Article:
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SEOUL — In an unusual public warning, South Korean intelligence officials said this week that North Korea is threatening terrorist attacks against the South in retaliation for supporting two mass defections earlier this year.

In a public advisory released late Monday, the National Intelligence Service said the warning wasn’t based on specific information of an impending attack but was issued after North Korea made public threats regarding the defections.

In July, two groups of refugees — numbering more than 450 men, women and children — were airlifted from Vietnam to Seoul after escaping North Korea. While South Korea called it a humanitarian mission, the North called the move “premeditated abduction” and “terrorism” against the people of North Korea.

South Korean officials, while trying not to chill an already-fragile thaw in relations, denied the North’s accusations, saying the National Security Law binds South Korea to accept any North Korean seeking asylum.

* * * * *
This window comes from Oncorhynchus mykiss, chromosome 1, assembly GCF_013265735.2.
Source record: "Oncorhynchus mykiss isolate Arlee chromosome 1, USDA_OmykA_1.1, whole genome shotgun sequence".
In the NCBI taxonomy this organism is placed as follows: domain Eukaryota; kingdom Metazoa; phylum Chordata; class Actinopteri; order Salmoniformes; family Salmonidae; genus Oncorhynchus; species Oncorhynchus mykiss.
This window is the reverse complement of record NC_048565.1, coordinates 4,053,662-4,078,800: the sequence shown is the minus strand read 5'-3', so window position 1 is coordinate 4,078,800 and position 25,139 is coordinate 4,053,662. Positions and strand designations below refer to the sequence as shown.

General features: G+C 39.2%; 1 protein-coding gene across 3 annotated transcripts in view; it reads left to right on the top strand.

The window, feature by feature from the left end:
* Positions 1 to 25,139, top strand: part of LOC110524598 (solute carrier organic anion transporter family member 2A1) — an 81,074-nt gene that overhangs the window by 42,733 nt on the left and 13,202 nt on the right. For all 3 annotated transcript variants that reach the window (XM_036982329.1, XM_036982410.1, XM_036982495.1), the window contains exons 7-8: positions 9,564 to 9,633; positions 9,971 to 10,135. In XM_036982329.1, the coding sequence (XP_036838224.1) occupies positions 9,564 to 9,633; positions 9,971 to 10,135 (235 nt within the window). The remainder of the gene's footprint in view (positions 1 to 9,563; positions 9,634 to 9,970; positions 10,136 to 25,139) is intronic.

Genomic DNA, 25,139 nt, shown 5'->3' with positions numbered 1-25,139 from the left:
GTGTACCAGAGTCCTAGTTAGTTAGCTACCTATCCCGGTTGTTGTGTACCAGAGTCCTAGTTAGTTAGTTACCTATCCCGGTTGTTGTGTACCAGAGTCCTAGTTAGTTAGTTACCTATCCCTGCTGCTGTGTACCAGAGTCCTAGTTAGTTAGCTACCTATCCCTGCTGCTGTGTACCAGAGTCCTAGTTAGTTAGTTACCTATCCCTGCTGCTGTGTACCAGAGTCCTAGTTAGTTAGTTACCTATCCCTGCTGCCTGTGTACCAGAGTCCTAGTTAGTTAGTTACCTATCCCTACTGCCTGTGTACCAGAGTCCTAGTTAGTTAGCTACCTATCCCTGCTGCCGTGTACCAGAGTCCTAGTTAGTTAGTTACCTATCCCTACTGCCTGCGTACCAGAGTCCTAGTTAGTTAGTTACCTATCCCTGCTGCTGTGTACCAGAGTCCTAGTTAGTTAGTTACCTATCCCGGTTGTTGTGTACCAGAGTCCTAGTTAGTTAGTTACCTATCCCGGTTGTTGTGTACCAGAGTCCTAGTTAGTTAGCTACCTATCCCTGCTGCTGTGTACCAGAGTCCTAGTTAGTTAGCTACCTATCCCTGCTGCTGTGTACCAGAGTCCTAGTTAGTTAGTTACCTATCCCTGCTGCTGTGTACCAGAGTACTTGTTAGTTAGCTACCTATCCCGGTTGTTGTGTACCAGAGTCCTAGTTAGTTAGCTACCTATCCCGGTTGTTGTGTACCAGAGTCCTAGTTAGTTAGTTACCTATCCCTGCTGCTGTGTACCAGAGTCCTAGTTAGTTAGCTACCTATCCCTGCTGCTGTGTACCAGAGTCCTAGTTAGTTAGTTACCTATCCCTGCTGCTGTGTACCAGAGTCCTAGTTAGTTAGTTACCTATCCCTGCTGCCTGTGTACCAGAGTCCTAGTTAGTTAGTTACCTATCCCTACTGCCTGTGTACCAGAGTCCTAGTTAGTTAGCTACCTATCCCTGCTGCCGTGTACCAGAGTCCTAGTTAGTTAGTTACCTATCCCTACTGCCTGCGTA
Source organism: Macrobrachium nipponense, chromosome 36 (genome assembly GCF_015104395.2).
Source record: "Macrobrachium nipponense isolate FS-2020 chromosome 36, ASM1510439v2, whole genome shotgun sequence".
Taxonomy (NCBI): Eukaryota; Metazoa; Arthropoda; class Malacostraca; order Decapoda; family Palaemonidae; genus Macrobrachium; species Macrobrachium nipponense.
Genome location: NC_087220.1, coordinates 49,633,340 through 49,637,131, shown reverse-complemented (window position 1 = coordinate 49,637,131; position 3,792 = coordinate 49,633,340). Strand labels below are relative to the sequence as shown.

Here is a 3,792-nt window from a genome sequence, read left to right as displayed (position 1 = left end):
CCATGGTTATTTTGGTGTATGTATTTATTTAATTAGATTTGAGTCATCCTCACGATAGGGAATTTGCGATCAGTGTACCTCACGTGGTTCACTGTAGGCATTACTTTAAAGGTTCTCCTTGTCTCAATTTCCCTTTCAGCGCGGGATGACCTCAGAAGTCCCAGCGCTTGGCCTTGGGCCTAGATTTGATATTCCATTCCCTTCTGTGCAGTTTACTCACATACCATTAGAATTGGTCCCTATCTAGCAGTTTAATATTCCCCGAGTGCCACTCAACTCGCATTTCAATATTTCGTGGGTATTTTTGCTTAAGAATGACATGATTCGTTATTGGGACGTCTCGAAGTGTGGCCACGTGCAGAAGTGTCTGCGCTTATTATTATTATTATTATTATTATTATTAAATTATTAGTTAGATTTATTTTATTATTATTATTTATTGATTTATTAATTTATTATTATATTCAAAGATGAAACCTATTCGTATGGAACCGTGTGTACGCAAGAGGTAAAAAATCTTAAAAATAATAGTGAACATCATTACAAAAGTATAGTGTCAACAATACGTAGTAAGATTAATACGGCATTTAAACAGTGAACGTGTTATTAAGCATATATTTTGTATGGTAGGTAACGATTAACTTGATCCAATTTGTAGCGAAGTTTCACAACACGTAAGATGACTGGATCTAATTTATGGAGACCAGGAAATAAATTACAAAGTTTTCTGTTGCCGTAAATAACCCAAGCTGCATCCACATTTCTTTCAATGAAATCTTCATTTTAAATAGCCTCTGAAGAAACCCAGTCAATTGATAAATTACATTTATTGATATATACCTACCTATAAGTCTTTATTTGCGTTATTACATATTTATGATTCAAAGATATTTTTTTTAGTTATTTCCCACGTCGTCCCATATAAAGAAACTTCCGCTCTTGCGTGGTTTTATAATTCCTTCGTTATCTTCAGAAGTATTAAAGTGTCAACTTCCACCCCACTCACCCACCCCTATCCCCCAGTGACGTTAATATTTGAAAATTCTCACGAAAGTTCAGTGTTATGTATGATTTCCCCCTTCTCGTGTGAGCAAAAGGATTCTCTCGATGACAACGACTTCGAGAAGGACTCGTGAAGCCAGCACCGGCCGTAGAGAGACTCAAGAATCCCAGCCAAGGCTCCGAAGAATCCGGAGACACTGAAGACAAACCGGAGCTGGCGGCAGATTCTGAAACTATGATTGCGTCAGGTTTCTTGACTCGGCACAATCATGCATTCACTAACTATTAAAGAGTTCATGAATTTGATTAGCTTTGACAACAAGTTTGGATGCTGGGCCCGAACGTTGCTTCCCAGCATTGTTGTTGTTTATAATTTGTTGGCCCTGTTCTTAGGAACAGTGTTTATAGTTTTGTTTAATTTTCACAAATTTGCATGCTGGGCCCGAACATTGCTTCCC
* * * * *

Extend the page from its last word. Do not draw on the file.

“North Korea is threatening our country with terrorism in retaliation,” the NIS said in issuing the warning. “We are advising heightened vigilance in view of the refugees’ arrival and the North’s reaction to it.

“Although there are no specific signs of terror, we issued the warnings as a precautionary measure.”

The warning focused on South Koreans living or traveling in China or Southeast Asia and members of groups who help North Korean defectors in other countries.

According to human rights activists, most defectors sneak across the North Korean border with China, then travel to Southeast Asian countries to try and make their way to South Korea. More than 5,000 North Koreans have defected since the Korean War, the groups said, with almost 1,300 of those defections coming in 2003.

In the past, Seoul has accused the North of actual attacks. South Koreans say the North was responsible for a 1983 bombing in Myanmar that killed 17 South Koreans; they also blame the North for a 1987 bomb aboard a Korean Air Flight off Myanmar’s coast that killed 115 passengers and crew.

On Sunday, South Korean Unification Minister Chung Dong-young requested that local civic groups stop encouraging the defection of North Koreans, saying it would worsen relations between the two nations.


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